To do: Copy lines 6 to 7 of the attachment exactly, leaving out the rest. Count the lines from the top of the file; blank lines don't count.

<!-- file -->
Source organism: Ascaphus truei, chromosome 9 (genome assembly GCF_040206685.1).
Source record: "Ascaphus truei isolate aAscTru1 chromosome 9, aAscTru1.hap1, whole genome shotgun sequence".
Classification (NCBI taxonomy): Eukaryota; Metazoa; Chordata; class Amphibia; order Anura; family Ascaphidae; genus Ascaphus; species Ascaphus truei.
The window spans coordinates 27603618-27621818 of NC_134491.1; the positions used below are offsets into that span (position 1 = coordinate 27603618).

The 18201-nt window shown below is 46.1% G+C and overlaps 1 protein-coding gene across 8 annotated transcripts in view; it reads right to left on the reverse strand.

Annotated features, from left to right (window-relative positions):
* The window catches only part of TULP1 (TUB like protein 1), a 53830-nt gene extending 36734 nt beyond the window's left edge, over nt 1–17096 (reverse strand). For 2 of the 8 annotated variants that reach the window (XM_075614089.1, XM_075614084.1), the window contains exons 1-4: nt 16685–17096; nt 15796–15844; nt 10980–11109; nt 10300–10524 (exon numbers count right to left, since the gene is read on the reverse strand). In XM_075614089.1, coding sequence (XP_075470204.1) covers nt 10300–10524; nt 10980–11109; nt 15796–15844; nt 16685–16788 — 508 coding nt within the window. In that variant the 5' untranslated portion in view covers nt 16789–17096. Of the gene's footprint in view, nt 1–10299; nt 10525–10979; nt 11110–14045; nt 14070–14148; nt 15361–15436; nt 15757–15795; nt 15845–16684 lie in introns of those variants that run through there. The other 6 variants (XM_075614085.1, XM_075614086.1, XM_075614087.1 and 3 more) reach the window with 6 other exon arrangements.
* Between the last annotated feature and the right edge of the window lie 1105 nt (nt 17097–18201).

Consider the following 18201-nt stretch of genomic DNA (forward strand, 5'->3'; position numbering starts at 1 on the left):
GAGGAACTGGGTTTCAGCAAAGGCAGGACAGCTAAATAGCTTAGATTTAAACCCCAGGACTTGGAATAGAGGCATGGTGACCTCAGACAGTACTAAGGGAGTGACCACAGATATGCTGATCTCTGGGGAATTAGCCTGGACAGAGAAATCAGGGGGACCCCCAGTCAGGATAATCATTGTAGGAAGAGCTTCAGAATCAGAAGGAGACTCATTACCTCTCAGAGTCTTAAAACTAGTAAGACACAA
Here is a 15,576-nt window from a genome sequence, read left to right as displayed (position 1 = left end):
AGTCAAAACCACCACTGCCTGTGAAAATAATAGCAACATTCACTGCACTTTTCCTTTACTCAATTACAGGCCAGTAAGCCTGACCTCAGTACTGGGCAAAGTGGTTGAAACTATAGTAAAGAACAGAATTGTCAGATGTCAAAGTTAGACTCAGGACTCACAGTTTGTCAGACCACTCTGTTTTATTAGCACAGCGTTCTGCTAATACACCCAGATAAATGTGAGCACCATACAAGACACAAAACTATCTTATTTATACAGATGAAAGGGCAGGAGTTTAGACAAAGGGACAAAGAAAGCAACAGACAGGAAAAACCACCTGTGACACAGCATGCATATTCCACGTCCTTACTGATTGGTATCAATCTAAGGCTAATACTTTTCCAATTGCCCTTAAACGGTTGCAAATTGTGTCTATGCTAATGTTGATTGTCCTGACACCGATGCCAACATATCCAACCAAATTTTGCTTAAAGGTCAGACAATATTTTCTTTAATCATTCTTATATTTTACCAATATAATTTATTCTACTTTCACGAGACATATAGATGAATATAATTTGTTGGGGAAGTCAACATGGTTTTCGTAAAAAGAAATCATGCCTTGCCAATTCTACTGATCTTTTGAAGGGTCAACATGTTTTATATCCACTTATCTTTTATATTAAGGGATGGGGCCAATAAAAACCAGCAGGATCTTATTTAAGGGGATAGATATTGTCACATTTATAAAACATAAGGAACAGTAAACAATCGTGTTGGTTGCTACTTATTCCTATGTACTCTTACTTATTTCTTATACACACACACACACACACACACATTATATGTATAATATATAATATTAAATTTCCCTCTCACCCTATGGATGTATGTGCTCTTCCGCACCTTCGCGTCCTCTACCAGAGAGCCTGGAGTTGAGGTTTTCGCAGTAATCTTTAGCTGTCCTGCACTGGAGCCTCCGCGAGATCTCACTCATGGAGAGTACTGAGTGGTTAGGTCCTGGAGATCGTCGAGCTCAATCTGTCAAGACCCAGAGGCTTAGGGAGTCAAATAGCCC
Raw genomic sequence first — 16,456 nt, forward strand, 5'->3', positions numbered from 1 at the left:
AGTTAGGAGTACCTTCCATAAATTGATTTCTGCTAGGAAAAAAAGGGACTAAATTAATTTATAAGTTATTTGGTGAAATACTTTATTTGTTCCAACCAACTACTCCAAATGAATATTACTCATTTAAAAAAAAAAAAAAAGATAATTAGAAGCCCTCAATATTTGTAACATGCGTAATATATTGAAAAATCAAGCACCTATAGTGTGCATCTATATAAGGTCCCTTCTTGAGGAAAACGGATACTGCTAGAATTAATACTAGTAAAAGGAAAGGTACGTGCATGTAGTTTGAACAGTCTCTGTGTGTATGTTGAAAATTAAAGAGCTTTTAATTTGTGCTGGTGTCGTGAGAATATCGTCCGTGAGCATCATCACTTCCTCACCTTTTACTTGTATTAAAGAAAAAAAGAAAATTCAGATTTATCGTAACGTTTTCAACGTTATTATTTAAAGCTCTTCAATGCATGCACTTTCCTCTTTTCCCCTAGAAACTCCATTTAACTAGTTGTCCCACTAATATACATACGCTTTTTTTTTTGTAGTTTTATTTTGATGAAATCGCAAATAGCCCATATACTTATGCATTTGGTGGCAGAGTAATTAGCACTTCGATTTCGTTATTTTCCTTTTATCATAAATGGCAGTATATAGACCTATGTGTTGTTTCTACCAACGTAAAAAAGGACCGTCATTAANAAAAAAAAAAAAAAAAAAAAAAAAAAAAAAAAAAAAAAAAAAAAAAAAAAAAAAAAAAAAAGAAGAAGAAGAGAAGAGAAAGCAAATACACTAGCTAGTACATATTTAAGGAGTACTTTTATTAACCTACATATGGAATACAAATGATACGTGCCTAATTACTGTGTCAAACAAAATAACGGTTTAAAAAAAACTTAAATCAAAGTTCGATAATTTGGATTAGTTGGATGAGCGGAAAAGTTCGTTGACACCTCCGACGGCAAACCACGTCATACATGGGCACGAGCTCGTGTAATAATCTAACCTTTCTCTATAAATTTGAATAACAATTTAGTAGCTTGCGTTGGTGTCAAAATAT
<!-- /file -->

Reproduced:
Annotated features, from left to right (window-relative positions):
* The window catches only part of TULP1 (TUB like protein 1), a 53830-nt gene extending 36734 nt beyond the window's left edge, over nt 1–17096 (reverse strand). For 2 of the 8 annotated variants that reach the window (XM_075614089.1, XM_075614084.1), the window contains exons 1-4: nt 16685–17096; nt 15796–15844; nt 10980–11109; nt 10300–10524 (exon numbers count right to left, since the gene is read on the reverse strand). In XM_075614089.1, coding sequence (XP_075470204.1) covers nt 10300–10524; nt 10980–11109; nt 15796–15844; nt 16685–16788 — 508 coding nt within the window. In that variant the 5' untranslated portion in view covers nt 16789–17096. Of the gene's footprint in view, nt 1–10299; nt 10525–10979; nt 11110–14045; nt 14070–14148; nt 15361–15436; nt 15757–15795; nt 15845–16684 lie in introns of those variants that run through there. The other 6 variants (XM_075614085.1, XM_075614086.1, XM_075614087.1 and 3 more) reach the window with 6 other exon arrangements.